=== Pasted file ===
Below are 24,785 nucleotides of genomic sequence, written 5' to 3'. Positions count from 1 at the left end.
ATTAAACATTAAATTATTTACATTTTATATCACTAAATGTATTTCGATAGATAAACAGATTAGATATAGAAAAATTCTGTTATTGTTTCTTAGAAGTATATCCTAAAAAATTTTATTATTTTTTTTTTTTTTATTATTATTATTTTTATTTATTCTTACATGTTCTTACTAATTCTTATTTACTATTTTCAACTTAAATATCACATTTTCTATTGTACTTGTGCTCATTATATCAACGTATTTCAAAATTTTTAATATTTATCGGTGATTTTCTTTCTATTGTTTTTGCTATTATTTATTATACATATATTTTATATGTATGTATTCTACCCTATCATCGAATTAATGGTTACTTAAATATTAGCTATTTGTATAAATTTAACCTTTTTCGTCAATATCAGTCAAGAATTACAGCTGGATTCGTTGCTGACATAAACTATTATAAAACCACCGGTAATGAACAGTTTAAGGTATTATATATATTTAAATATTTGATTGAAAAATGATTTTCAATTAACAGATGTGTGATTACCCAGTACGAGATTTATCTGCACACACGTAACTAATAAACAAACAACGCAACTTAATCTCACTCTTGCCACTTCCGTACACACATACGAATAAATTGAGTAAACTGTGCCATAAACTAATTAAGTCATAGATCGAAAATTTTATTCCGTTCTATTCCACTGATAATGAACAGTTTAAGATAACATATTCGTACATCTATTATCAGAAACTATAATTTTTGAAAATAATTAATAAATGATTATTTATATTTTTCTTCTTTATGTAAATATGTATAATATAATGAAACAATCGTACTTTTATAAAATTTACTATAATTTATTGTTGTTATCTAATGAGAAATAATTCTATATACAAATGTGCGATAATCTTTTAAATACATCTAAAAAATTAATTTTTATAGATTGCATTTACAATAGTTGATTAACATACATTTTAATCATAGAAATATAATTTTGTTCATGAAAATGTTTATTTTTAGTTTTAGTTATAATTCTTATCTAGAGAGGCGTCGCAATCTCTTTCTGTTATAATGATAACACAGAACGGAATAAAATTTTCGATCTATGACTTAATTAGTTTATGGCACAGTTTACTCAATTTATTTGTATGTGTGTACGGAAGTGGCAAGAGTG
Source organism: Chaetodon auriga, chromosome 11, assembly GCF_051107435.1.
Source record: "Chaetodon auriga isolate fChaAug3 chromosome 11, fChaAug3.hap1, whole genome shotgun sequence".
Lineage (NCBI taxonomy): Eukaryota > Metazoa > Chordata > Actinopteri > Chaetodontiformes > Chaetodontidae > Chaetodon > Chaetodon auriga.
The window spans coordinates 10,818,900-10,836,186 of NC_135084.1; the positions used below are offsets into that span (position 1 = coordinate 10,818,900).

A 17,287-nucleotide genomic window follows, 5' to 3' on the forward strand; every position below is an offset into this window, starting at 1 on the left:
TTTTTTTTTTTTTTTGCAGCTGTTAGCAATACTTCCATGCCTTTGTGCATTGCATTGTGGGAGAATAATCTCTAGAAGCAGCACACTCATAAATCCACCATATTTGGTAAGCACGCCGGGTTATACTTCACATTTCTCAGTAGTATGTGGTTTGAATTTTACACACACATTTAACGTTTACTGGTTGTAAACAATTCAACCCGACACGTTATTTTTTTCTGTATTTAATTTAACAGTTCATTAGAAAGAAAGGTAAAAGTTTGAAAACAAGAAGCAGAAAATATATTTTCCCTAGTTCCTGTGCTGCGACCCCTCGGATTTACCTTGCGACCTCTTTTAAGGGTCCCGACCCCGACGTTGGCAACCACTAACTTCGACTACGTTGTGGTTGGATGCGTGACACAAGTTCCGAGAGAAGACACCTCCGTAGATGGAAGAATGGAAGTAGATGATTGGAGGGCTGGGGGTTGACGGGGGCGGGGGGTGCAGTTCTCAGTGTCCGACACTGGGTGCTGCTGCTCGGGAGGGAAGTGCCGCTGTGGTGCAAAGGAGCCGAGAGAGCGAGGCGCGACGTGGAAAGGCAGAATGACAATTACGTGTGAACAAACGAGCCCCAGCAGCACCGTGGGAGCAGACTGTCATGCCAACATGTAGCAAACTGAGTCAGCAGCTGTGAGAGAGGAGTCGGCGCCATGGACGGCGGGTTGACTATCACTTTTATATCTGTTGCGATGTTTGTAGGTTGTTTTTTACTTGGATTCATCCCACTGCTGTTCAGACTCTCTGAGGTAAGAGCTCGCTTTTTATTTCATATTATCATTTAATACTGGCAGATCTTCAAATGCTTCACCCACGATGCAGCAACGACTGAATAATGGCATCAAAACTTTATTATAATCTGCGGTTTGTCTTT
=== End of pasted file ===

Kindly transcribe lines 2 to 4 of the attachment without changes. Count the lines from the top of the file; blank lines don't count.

ATTAAACATTAAATTATTTACATTTTATATCACTAAATGTATTTCGATAGATAAACAGATTAGATATAGAAAAATTCTGTTATTGTTTCTTAGAAGTATATCCTAAAAAATTTTATTATTTTTTTTTTTTTTATTATTATTATTTTTATTTATTCTTACATGTTCTTACTAATTCTTATTTACTATTTTCAACTTAAATATCACATTTTCTATTGTACTTGTGCTCATTATATCAACGTATTTCAAAATTTTTAATATTTATCGGTGATTTTCTTTCTATTGTTTTTGCTATTATTTATTATACATATATTTTATATGTATGTATTCTACCCTATCATCGAATTAATGGTTACTTAAATATTAGCTATTTGTATAAATTTAACCTTTTTCGTCAATATCAGTCAAGAATTACAGCTGGATTCGTTGCTGACATAAACTATTATAAAACCACCGGTAATGAACAGTTTAAGGTATTATATATATTTAAATATTTGATTGAAAAATGATTTTCAATTAACAGATGTGTGATTACCCAGTACGAGATTTATCTGCACACACGTAACTAATAAACAAACAACGCAACTTAATCTCACTCTTGCCACTTCCGTACACACATACGAATAAATTGAGTAAACTGTGCCATAAACTAATTAAGTCATAGATCGAAAATTTTATTCCGTTCTATTCCACTGATAATGAACAGTTTAAGATAACATATTCGTACATCTATTATCAGAAACTATAATTTTTGAAAATAATTAATAAATGATTATTTATATTTTTCTTCTTTATGTAAATATGTATAATATAATGAAACAATCGTACTTTTATAAAATTTACTATAATTTATTGTTGTTATCTAATGAGAAATAATTCTATATACAAATGTGCGATAATCTTTTAAATACATCTAAAAAATTAATTTTTATAGATTGCATTTACAATAGTTGATTAACATACATTTTAATCATAGAAATATAATTTTGTTCATGAAAATGTTTATTTTTAGTTTTAGTTATAATTCTTATCTAGAGAGGCGTCGCAATCTCTTTCTGTTATAATGATAACACAGAACGGAATAAAATTTTCGATCTATGACTTAATTAGTTTATGGCACAGTTTACTCAATTTATTTGTATGTGTGTACGGAAGTGGCAAGAGTG
Source organism: Chaetodon auriga, chromosome 11, assembly GCF_051107435.1.
Source record: "Chaetodon auriga isolate fChaAug3 chromosome 11, fChaAug3.hap1, whole genome shotgun sequence".